Poemeleon: The Blog


The official blog for Poemeleon: A Journal of Poetry

If you are a Poemeleon contributor and would like to participate in our ongoing contributor interview series, "The Habitual Poet," download the questions here, input your answers, and e-mail them as an attachment with the subject line "habitual poet"; or if you would like us to post your news or event notice please include the information in an e-mail with the subject line "contributor news."

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Habitual Poet: Ellen Kombiyil, What I Do On My Summer Vacation, Postcard from Bangalore

This post is part of a series exploring where we are writing from this summer. Click to learn more.


Dear Cati,

I'm responding to your call for the blog and send the following
postcard from Bangalore. I'm looking forward to seeing what others
write and, of course, to the upcoming issue!

All the best,
Ellen Kombiyil

Postcard from Bangalore

It's a summer of mosquitos, newly hatched.
They settle on the hibiscus, the spider plants,
the freshly laundered sheets & Catholic school pants
wicking in the sun. I wondered where all the birds
were coming from: the shrubs, twitching, the tiny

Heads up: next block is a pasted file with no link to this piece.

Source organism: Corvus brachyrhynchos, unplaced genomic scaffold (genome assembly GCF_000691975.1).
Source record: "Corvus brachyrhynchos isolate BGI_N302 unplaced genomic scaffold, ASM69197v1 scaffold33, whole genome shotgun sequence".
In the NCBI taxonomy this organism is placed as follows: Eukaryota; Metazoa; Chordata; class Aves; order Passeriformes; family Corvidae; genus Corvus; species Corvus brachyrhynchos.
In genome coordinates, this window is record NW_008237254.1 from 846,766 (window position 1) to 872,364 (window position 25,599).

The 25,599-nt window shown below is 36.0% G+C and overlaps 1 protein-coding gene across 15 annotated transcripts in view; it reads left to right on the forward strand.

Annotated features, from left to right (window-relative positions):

seismic avalanches of twigs as birds hop, feasting,
branch to branch. Even the woodpecker that for days
I heard but never saw, appeared in my yard,
tall & sleek with feet like pen strokes. I should be writing
this down, how the lawn erupts in upward flight
when I step out: mosquitos disperse like
a rising inflection and bulbuls flit
inside dense bougainvillea. It crisscrosses
like a basket, like a cage, like the ribs of a whale.




Ellen Kombiyil, born and raised in Syracuse, New York, and a graduate of the University of Chicago, Ellen Kombiyil’s poetry has recently appeared in 2river, Beloit Poetry Journal, Juked, and MiPOesias, among others. She currently lives in India with her husband and two children.


Habitual Poet: Margo Roby, What I Do On My Summer Vacation, My Steno Notebook Contents

This post is part of a series exploring where we are writing from this summer. Click to learn more.


Hi Cati,

Thank you for this. Although, I did discover how creatively and technologically challenged I am, when I could neither make an ecard work, nor create my first ever power point [which looks like it might be fun].

My Summer Steno Notebook Contents

We're on the road, I-85, Atlanta to New Orleans
and beignets and exotic drinks and oysters, and more oysters.